NEWS
By John E. McIntyre and The Baltimore Sun | November 24, 2012
In a post earlier today on the anniversary of the publication of Darwin's Origin of Species , I casually grouped creationsts among hysterics about the Obama re-election and other individuals who do not appear to be wired to code. I may not have done them justice. Also today, at the Chronicle of Higher Education , one can find a sober article by Adam Laats  that explores the difficulties that supporters of evolution in dealing with creationists. In short, he says, caricaturing creationists is not productive.  Take one, the Hon. Paul C. Broun Jr., whom the good people of Georgia have dispatched to the United States House of Representatives.
NEWS
By Titus M. Hamlett | November 8, 2012
Based on estimates by the Federal Reserve, for the first time in U.S. history, student-loan debt ($867 billion) has surpassed credit card debt ($704 billion). These debt levels have real implications for productivity and lifetime earnings for this current generation of graduates. Much has been written about college students dealing with rising tuition, but there's been much less examination of how substantial student-loan debt, coupled with a slumping economy, affects new graduates. According to a June report by Drexel University's Center for Labor Markets and Policy, even as the overall job market has rebounded in the last two years, employment prospects for college graduates have declined.
NEWS
By Douglas F. Gansler | November 5, 2012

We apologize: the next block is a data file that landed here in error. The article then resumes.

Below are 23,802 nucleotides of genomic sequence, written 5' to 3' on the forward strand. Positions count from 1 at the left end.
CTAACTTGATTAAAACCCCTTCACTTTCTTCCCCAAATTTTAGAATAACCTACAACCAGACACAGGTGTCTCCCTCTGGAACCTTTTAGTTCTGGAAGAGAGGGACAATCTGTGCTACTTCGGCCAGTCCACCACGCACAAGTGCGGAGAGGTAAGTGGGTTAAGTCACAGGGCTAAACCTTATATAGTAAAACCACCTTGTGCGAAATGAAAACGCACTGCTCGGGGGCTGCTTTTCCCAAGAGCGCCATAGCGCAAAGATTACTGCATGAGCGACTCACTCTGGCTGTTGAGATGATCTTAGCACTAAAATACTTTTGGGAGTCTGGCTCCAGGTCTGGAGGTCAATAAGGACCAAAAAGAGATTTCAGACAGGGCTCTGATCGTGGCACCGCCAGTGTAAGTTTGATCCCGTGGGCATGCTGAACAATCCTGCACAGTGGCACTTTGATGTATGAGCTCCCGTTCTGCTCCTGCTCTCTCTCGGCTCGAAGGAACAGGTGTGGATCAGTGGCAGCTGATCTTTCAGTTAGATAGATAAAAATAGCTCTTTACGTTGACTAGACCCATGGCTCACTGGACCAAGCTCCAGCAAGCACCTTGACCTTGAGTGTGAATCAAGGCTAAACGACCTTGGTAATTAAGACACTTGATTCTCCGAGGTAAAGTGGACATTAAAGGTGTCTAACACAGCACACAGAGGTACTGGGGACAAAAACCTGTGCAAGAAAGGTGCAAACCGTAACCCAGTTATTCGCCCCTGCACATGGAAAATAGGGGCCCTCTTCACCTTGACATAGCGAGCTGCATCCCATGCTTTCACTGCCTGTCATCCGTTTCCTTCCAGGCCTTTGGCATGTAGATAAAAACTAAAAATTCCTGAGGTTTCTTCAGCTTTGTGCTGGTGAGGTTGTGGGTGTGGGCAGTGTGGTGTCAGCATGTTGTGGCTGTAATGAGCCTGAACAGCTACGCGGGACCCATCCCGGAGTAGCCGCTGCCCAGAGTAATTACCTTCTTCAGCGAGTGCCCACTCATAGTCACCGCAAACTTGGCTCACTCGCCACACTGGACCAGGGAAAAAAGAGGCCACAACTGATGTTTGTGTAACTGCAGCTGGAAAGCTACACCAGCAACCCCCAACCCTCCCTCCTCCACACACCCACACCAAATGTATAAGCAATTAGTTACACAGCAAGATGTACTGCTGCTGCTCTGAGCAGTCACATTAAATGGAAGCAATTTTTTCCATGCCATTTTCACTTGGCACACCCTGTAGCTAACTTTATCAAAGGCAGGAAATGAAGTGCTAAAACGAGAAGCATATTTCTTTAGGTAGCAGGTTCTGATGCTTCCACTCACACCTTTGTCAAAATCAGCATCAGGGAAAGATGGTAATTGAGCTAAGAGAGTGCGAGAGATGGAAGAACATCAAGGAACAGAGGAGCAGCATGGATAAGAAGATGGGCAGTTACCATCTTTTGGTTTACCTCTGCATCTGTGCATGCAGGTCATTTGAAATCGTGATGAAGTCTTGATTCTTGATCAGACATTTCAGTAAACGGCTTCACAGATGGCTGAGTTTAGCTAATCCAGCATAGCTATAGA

If you believe in the American promise - that hard work leads to opportunity - then you should support the Maryland Dream Act. The American promise rewards us with a real opportunity to build a better future for ourselves and our children - a real shot at the American dream - no matter where we started out in life, provided we apply ourselves and pay our taxes. It is the promise our country makes to us when we make a promise to contribute to our country. Core to that promise is our public education system, which empowers children of all backgrounds to achieve at high levels and graduate ready to compete in the American workforce and give back to the country.
NEWS
By Ian Duncan, The Baltimore Sun | October 19, 2012
A lawsuit alleging that Maryland's historically black colleges and universities continue to suffer from policies that promote racial segregation is now in the hands of a federal judge, six years after it was first filed. U.S. District Judge Catherine C. Blake interrupted attorneys for both sides during the four hours of closing arguments Friday with questions and comments that gave hints at the issues she will weigh as she sorts through the six weeks of testimony and hundreds of pages of documents.
NEWS
By Frederick N. Rasmussen, The Baltimore Sun | August 30, 2012
Ervin M. Milner, who founded Milner Productions in the basement of his Northwest Baltimore home and turned it into one of the nation's largest producers of educational audiovisuals for physicians and hospitals, died Aug. 17 of complications from diabetes and kidney failure at the Springhouse in Pikesville assisted-living facility. He was 94. Mr. Milner was born in Baltimore and raised on Braddish Avenue. He attended city public schools at night and later the Baltimore College of Commerce.